February 6, 2008


McCain's political rebound defied popular wisdom (Elisabeth Bumiller and David D. Kirkpatrick, February 6, 2008, NY Times)

McCain's big victories on Tuesday night, which gave him a commanding lead in the race for his party's nomination, represented one of the most remarkable resurrection stories in recent American politics. How it happened has as much to do with events beyond McCain's control — the success of the troop buildup he supported in Iraq, Rudolph Giuliani's decision not to contest New Hampshire — as it does with the stubbornness of McCain, a former prisoner of war, to stick it out.

But McCain was also helped by factors that defied conventional wisdom. His support for an overhaul of immigration law rallied Hispanic Republicans pivotal to his success in Florida. His decision to narrate a television commercial about how moved he was when one of his North Vietnamese captors drew a cross in the sand for him at Christmas helped him win over many conservative Christians in South Carolina, even as national evangelical leaders denounced him for voting against their causes.

A critical factor in his comeback was his campaign's decision to pour almost all of its scarce resources into trying to make an early splash in New Hampshire, a small state that fit McCain's budget and his style of campaigning in intimate town hall meetings.

...can an opinion that ignores the entire history of Republican nominations in the open primary era be considered "wisdom"? Disbelief in history might better be termed extraordinary popular delusion and the madness of pundits.

Posted by Orrin Judd at February 6, 2008 10:47 AM

I meant to ask you this earlier - how was George W. Bush the next in line for 2000? It seems that McCain was the next in line, what with all of his years as Senator and Bush was just a 1.5 term governor of TX.
Obviously, you were right, but I'm trying to figure out why.

Posted by: Bryan at February 6, 2008 12:08 PM

Because it's the New York Times and they're about as clueless as it gets. Their election analysis is laughable. It's as if they were trying to always be wrong.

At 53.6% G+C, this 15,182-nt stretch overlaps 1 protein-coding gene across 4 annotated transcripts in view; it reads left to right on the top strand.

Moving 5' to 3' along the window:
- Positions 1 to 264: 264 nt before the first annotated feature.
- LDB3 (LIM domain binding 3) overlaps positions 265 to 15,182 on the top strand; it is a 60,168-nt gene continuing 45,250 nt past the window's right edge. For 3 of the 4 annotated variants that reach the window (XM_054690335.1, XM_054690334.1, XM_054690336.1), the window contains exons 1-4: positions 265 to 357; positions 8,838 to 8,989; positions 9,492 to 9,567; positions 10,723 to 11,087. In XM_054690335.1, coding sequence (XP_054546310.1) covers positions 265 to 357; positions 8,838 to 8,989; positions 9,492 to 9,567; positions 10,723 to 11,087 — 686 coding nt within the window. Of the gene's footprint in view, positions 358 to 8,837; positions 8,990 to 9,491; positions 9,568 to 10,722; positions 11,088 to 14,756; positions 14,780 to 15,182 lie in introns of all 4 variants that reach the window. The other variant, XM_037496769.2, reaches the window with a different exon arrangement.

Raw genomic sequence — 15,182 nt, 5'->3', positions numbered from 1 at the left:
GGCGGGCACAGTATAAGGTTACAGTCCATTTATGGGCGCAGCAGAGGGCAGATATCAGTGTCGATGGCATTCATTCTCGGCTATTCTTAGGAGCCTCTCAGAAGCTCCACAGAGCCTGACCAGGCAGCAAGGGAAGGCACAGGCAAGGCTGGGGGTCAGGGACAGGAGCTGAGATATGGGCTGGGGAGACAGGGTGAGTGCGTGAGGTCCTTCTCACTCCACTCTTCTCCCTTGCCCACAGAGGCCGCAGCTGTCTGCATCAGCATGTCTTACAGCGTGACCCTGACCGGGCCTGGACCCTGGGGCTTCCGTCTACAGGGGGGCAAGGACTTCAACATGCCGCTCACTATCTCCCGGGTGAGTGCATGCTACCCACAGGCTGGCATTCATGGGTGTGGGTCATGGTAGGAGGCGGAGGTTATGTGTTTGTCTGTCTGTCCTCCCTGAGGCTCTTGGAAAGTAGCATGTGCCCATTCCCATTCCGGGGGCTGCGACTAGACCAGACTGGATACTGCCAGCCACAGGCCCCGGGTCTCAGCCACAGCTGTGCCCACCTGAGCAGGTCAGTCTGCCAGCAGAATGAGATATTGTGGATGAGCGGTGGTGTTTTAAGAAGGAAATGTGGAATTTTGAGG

Posted by: Mike at February 6, 2008 12:24 PM

Next in line in the Republican Party does not necessarily mean seniority in age. It means, based on a number of factors (executive experience, legislative leadership, electability, other candidates), who is the best candidate to lead the Party in the next election?

(Please note that I said the Republican Party, not the conservative movement. Hell, for all I know, the movement conservatives might think that Santorum is the next in line for the leader of the conservatives.)

Posted by: sam at February 6, 2008 12:32 PM

A poll right after the 1992 election showed Jack Kemp as the first choice among Republicans for the 1996 nomination, and George Bush as the second choice. He consistently did well in these kinds of polls for several years prior to 2000; McCain did not yet have the same level of name recognition nationwide.

W solidified that advantage by doing a good job as governor of Texas, doing more to build the Republican Party of Texas than anyone had before, and communicating a compelling national message early and consistently. That's how he became "next in line".

Posted by: James Haney at February 6, 2008 12:52 PM

Bush was ahead of McCain in executive experience but behind in legislative leadership and electability.

Posted by: Bryan at February 6, 2008 12:55 PM

Aristocracy. McCain's father was only an admiral and he's only a Senator. W's was a President and his grandfather a Senator and he a governor of a big southern state. Recall that as early as '94 Jeb was thought to be next in line, until Lawton Chiles's hijinks delayed him a year. McCain would have lost to Jeb this time.

Posted by: oj at February 6, 2008 1:01 PM

Ohhhh...I get it. I didn't even know that George W. Bush was being mentioned in polls in '92.

Posted by: Bryan at February 6, 2008 1:58 PM

As soon as he won TX in '94 he moved onto the short list. Recall that in '00 he was thought to not even have any competition, until McCain won NH.

Posted by: oj at February 6, 2008 3:15 PM


Not in '92.

Posted by: oj at February 6, 2008 3:17 PM


Well, the poll I'm referring to really happened in '92, a month or so after the election. (Or maybe it was January '93.) I read it in one of the three newsweeklies--probably U.S. News and World Report, but maybe Time or Newsweek. The accompanying blurb emphasized how premature it was to conduct such a poll.

It shocked the pollsters who conducted the survey; they thought that people were confusing him with his dad. At that point, they probably were.

So it's just an empirical corroboration of your "aristocracy" answer.

Posted by: James Haney at February 6, 2008 5:21 PM

I'm dubious. No one even knew he existed then.

Posted by: oj at February 6, 2008 7:10 PM